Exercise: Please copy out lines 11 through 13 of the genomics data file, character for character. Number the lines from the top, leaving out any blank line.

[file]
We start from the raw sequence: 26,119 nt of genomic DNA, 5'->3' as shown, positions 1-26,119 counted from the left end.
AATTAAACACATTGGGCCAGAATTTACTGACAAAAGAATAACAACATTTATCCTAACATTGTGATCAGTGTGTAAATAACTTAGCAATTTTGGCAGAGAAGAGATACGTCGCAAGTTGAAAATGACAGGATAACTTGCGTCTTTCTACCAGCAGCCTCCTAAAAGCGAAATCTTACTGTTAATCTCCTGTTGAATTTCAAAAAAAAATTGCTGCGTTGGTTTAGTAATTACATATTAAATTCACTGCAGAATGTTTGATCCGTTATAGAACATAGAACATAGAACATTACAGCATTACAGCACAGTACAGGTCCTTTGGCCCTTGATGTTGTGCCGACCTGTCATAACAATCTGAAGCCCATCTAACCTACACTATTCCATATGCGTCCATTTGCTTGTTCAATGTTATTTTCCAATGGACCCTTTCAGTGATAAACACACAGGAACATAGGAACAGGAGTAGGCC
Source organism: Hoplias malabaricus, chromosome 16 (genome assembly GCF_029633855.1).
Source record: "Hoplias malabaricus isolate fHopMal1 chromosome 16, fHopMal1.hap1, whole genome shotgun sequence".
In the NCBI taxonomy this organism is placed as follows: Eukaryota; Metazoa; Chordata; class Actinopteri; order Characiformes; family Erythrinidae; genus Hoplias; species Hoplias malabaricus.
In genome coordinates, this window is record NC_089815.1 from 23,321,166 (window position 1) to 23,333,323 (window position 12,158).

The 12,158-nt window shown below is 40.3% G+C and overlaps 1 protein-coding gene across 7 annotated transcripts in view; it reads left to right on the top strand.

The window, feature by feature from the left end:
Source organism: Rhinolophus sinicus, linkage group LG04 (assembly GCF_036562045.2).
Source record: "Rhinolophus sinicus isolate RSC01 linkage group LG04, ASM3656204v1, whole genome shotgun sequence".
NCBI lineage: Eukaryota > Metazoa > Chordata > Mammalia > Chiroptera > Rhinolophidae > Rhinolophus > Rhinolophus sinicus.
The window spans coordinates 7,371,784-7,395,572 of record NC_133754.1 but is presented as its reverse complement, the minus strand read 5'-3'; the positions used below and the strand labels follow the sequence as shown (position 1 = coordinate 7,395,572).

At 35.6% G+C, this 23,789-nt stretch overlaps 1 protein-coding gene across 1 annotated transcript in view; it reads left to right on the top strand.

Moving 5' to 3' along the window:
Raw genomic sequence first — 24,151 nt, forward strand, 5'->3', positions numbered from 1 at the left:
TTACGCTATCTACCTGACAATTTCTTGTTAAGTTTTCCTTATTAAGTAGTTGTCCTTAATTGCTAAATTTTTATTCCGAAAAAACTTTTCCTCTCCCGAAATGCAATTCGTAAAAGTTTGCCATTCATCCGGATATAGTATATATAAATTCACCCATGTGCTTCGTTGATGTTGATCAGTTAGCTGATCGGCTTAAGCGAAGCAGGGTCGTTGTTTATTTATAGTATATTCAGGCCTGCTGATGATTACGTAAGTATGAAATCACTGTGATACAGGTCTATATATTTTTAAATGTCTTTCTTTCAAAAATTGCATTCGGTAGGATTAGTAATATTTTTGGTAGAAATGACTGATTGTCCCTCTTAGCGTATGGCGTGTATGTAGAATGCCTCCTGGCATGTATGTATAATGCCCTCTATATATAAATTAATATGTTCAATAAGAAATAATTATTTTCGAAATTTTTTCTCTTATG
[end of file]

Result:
NCBI lineage: Eukaryota > Metazoa > Chordata > Mammalia > Chiroptera > Rhinolophidae > Rhinolophus > Rhinolophus sinicus.
The window spans coordinates 7,371,784-7,395,572 of record NC_133754.1 but is presented as its reverse complement, the minus strand read 5'-3'; the positions used below and the strand labels follow the sequence as shown (position 1 = coordinate 7,395,572).

At 35.6% G+C, this 23,789-nt stretch overlaps 1 protein-coding gene across 1 annotated transcript in view; it reads left to right on the top strand.